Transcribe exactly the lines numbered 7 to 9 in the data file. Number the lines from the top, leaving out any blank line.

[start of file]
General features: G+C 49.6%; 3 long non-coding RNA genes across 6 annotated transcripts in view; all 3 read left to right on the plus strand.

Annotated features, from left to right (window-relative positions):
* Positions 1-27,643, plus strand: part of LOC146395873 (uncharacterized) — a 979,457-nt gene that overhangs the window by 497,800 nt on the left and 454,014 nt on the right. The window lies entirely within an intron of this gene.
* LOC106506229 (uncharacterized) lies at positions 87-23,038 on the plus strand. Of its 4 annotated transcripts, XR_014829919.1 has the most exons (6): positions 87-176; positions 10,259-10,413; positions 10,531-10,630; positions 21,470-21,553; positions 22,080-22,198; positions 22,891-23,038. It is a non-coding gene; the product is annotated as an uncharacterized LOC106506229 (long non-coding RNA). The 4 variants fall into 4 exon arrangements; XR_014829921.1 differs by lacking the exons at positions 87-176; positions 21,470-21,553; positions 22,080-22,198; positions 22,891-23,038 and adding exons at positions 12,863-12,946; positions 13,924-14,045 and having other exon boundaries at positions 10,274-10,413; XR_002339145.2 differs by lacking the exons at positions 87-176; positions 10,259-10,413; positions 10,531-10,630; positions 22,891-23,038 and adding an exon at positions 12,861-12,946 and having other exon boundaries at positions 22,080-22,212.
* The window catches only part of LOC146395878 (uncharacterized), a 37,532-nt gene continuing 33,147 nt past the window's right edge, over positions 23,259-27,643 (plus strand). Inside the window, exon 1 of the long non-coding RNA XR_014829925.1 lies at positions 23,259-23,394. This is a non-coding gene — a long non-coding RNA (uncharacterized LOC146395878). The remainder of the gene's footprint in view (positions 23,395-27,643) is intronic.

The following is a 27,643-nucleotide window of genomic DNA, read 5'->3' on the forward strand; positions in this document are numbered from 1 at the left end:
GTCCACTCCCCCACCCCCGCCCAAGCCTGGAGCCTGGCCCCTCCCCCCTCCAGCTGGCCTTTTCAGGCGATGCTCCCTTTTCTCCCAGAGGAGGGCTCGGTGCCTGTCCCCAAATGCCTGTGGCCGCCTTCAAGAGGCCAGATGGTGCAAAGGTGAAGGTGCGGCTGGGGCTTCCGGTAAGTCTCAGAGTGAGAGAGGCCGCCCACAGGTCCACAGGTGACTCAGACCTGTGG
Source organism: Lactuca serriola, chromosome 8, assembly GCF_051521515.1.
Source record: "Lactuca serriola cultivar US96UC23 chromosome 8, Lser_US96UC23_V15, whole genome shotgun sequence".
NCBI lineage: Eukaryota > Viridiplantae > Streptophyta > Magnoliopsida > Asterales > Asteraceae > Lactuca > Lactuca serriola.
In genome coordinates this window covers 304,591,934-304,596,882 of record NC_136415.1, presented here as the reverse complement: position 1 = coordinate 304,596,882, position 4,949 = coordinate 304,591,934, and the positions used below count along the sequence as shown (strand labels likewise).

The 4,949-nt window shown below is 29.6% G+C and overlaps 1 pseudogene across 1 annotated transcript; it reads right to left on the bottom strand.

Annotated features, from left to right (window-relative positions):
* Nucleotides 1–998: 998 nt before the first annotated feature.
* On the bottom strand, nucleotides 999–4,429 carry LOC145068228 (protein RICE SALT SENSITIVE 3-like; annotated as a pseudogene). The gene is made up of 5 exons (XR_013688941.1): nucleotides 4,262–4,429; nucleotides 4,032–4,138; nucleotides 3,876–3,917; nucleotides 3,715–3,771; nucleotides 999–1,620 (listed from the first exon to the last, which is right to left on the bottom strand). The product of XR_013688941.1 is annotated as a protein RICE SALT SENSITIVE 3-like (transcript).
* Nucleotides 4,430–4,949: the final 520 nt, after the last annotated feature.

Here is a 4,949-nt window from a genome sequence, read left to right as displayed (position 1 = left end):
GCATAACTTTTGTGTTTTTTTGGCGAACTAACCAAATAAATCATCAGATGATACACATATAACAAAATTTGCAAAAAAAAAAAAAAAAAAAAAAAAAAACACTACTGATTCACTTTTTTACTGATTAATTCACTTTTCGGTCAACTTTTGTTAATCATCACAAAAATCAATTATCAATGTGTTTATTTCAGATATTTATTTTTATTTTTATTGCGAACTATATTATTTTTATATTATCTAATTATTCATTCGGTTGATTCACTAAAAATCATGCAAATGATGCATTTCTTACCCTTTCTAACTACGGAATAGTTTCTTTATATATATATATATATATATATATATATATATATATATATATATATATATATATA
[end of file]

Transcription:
GTCCACTCCCCCACCCCCGCCCAAGCCTGGAGCCTGGCCCCTCCCCCCTCCAGCTGGCCTTTTCAGGCGATGCTCCCTTTTCTCCCAGAGGAGGGCTCGGTGCCTGTCCCCAAATGCCTGTGGCCGCCTTCAAGAGGCCAGATGGTGCAAAGGTGAAGGTGCGGCTGGGGCTTCCGGTAAGTCTCAGAGTGAGAGAGGCCGCCCACAGGTCCACAGGTGACTCAGACCTGTGG
Source organism: Lactuca serriola, chromosome 8, assembly GCF_051521515.1.
Source record: "Lactuca serriola cultivar US96UC23 chromosome 8, Lser_US96UC23_V15, whole genome shotgun sequence".